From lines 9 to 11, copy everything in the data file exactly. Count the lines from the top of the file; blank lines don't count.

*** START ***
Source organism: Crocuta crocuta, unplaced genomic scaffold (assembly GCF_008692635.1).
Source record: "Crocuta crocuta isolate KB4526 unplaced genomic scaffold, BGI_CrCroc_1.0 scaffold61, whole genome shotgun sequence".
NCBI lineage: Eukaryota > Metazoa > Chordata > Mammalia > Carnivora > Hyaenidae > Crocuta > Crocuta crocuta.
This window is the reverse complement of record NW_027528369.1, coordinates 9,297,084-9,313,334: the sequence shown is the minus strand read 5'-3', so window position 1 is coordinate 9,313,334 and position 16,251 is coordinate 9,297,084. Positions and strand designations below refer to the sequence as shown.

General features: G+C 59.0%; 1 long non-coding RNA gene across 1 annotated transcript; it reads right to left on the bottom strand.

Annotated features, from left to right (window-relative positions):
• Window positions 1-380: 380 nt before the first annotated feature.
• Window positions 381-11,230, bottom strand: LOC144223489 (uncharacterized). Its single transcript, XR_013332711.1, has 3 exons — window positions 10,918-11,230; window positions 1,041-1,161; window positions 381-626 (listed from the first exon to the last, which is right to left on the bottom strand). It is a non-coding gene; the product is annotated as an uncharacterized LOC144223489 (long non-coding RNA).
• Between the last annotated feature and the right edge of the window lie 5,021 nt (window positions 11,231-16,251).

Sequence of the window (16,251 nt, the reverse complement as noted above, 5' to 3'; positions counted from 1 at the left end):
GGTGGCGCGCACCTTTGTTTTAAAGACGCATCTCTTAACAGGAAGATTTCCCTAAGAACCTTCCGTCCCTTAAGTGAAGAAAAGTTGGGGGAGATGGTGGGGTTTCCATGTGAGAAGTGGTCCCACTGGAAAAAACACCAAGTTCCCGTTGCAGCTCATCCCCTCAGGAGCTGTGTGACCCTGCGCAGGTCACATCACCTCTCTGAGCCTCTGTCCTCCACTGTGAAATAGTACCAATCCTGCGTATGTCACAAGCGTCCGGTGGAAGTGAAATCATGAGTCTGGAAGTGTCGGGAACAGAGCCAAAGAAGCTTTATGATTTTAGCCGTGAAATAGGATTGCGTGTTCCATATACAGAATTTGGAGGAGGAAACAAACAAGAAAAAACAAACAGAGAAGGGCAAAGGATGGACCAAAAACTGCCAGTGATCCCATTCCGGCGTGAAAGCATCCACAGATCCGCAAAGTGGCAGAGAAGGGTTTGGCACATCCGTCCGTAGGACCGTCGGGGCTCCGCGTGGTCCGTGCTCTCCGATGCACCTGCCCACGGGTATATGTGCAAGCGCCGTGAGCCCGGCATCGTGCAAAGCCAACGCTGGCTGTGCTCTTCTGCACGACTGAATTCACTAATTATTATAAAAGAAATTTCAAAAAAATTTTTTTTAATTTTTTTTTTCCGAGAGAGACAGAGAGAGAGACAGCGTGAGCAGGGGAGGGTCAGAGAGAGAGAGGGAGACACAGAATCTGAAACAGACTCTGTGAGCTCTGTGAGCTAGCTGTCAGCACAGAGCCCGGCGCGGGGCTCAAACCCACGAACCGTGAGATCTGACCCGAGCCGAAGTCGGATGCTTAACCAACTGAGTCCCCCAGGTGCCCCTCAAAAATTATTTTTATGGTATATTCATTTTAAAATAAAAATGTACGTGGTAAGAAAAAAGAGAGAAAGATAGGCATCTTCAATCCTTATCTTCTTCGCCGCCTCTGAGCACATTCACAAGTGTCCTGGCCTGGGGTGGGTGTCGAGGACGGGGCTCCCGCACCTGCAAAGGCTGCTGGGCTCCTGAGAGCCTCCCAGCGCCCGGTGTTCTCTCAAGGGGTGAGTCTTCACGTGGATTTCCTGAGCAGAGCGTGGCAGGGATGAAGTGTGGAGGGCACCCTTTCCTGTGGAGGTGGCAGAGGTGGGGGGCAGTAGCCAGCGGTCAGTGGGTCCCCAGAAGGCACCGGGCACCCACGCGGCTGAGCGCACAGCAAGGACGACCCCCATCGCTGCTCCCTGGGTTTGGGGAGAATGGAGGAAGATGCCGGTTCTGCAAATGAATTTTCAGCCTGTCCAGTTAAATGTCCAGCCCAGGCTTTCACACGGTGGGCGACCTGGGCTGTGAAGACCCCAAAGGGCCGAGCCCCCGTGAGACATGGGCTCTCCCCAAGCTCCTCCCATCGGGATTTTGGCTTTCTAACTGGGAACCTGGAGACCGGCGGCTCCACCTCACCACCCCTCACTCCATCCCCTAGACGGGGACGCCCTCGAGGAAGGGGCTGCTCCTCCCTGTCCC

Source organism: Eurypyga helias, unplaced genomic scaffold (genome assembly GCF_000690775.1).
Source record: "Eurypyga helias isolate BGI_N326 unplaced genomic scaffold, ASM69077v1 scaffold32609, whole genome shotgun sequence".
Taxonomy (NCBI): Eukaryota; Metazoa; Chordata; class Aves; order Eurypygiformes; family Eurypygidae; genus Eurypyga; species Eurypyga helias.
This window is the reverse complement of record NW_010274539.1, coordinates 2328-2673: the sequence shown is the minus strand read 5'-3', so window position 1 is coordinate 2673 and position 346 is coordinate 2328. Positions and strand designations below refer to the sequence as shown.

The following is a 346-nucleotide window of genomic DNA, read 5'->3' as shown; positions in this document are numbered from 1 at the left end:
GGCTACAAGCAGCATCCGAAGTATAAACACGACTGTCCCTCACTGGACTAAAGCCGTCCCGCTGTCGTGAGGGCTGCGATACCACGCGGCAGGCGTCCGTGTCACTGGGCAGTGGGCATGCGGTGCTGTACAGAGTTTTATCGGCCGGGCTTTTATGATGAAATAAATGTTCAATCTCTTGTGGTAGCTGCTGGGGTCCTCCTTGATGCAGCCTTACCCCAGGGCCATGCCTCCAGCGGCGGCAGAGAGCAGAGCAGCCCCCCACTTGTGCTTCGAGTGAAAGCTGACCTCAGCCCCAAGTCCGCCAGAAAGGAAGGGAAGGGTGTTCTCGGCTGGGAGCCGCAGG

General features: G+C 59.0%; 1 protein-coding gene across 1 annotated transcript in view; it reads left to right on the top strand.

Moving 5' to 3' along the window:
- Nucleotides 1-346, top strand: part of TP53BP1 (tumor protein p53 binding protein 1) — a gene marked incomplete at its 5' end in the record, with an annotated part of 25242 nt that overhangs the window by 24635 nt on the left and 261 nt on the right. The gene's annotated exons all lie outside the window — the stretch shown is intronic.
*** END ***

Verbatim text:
• Between the last annotated feature and the right edge of the window lie 5,021 nt (window positions 11,231-16,251).

Sequence of the window (16,251 nt, the reverse complement as noted above, 5' to 3'; positions counted from 1 at the left end):
GGTGGCGCGCACCTTTGTTTTAAAGACGCATCTCTTAACAGGAAGATTTCCCTAAGAACCTTCCGTCCCTTAAGTGAAGAAAAGTTGGGGGAGATGGTGGGGTTTCCATGTGAGAAGTGGTCCCACTGGAAAAAACACCAAGTTCCCGTTGCAGCTCATCCCCTCAGGAGCTGTGTGACCCTGCGCAGGTCACATCACCTCTCTGAGCCTCTGTCCTCCACTGTGAAATAGTACCAATCCTGCGTATGTCACAAGCGTCCGGTGGAAGTGAAATCATGAGTCTGGAAGTGTCGGGAACAGAGCCAAAGAAGCTTTATGATTTTAGCCGTGAAATAGGATTGCGTGTTCCATATACAGAATTTGGAGGAGGAAACAAACAAGAAAAAACAAACAGAGAAGGGCAAAGGATGGACCAAAAACTGCCAGTGATCCCATTCCGGCGTGAAAGCATCCACAGATCCGCAAAGTGGCAGAGAAGGGTTTGGCACATCCGTCCGTAGGACCGTCGGGGCTCCGCGTGGTCCGTGCTCTCCGATGCACCTGCCCACGGGTATATGTGCAAGCGCCGTGAGCCCGGCATCGTGCAAAGCCAACGCTGGCTGTGCTCTTCTGCACGACTGAATTCACTAATTATTATAAAAGAAATTTCAAAAAAATTTTTTTTAATTTTTTTTTTCCGAGAGAGACAGAGAGAGAGACAGCGTGAGCAGGGGAGGGTCAGAGAGAGAGAGGGAGACACAGAATCTGAAACAGACTCTGTGAGCTCTGTGAGCTAGCTGTCAGCACAGAGCCCGGCGCGGGGCTCAAACCCACGAACCGTGAGATCTGACCCGAGCCGAAGTCGGATGCTTAACCAACTGAGTCCCCCAGGTGCCCCTCAAAAATTATTTTTATGGTATATTCATTTTAAAATAAAAATGTACGTGGTAAGAAAAAAGAGAGAAAGATAGGCATCTTCAATCCTTATCTTCTTCGCCGCCTCTGAGCACATTCACAAGTGTCCTGGCCTGGGGTGGGTGTCGAGGACGGGGCTCCCGCACCTGCAAAGGCTGCTGGGCTCCTGAGAGCCTCCCAGCGCCCGGTGTTCTCTCAAGGGGTGAGTCTTCACGTGGATTTCCTGAGCAGAGCGTGGCAGGGATGAAGTGTGGAGGGCACCCTTTCCTGTGGAGGTGGCAGAGGTGGGGGGCAGTAGCCAGCGGTCAGTGGGTCCCCAGAAGGCACCGGGCACCCACGCGGCTGAGCGCACAGCAAGGACGACCCCCATCGCTGCTCCCTGGGTTTGGGGAGAATGGAGGAAGATGCCGGTTCTGCAAATGAATTTTCAGCCTGTCCAGTTAAATGTCCAGCCCAGGCTTTCACACGGTGGGCGACCTGGGCTGTGAAGACCCCAAAGGGCCGAGCCCCCGTGAGACATGGGCTCTCCCCAAGCTCCTCCCATCGGGATTTTGGCTTTCTAACTGGGAACCTGGAGACCGGCGGCTCCACCTCACCACCCCTCACTCCATCCCCTAGACGGGGACGCCCTCGAGGAAGGGGCTGCTCCTCCCTGTCCC